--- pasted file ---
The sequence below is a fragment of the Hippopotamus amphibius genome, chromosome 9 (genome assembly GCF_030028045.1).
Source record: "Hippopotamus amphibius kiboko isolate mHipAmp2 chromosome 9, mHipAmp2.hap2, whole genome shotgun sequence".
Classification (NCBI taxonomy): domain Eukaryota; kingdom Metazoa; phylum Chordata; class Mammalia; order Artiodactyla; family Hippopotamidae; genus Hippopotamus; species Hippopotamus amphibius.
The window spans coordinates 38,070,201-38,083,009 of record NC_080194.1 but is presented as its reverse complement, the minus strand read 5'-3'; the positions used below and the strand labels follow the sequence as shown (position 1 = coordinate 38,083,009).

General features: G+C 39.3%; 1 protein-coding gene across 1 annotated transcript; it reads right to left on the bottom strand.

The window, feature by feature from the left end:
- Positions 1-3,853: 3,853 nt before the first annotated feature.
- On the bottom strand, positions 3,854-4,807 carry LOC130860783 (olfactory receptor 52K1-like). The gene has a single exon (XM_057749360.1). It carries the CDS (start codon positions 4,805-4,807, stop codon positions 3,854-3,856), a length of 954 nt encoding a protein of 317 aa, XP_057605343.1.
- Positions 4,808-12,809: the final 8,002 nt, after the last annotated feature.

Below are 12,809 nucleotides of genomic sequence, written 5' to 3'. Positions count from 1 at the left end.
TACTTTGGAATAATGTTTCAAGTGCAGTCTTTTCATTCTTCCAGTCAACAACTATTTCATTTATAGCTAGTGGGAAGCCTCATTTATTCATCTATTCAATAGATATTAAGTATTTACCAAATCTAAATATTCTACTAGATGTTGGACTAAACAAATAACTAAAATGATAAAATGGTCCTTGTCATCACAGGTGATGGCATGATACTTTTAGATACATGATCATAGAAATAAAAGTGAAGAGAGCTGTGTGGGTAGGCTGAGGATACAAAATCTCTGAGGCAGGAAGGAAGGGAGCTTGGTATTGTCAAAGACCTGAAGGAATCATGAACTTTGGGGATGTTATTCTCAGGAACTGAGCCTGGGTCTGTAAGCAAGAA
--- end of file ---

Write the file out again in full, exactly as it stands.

The sequence below is a fragment of the Hippopotamus amphibius genome, chromosome 9 (genome assembly GCF_030028045.1).
Source record: "Hippopotamus amphibius kiboko isolate mHipAmp2 chromosome 9, mHipAmp2.hap2, whole genome shotgun sequence".
Classification (NCBI taxonomy): domain Eukaryota; kingdom Metazoa; phylum Chordata; class Mammalia; order Artiodactyla; family Hippopotamidae; genus Hippopotamus; species Hippopotamus amphibius.
The window spans coordinates 38,070,201-38,083,009 of record NC_080194.1 but is presented as its reverse complement, the minus strand read 5'-3'; the positions used below and the strand labels follow the sequence as shown (position 1 = coordinate 38,083,009).

General features: G+C 39.3%; 1 protein-coding gene across 1 annotated transcript; it reads right to left on the bottom strand.

The window, feature by feature from the left end:
- Positions 1-3,853: 3,853 nt before the first annotated feature.
- On the bottom strand, positions 3,854-4,807 carry LOC130860783 (olfactory receptor 52K1-like). The gene has a single exon (XM_057749360.1). It carries the CDS (start codon positions 4,805-4,807, stop codon positions 3,854-3,856), a length of 954 nt encoding a protein of 317 aa, XP_057605343.1.
- Positions 4,808-12,809: the final 8,002 nt, after the last annotated feature.

Below are 12,809 nucleotides of genomic sequence, written 5' to 3'. Positions count from 1 at the left end.
TACTTTGGAATAATGTTTCAAGTGCAGTCTTTTCATTCTTCCAGTCAACAACTATTTCATTTATAGCTAGTGGGAAGCCTCATTTATTCATCTATTCAATAGATATTAAGTATTTACCAAATCTAAATATTCTACTAGATGTTGGACTAAACAAATAACTAAAATGATAAAATGGTCCTTGTCATCACAGGTGATGGCATGATACTTTTAGATACATGATCATAGAAATAAAAGTGAAGAGAGCTGTGTGGGTAGGCTGAGGATACAAAATCTCTGAGGCAGGAAGGAAGGGAGCTTGGTATTGTCAAAGACCTGAAGGAATCATGAACTTTGGGGATGTTATTCTCAGGAACTGAGCCTGGGTCTGTAAGCAAGAA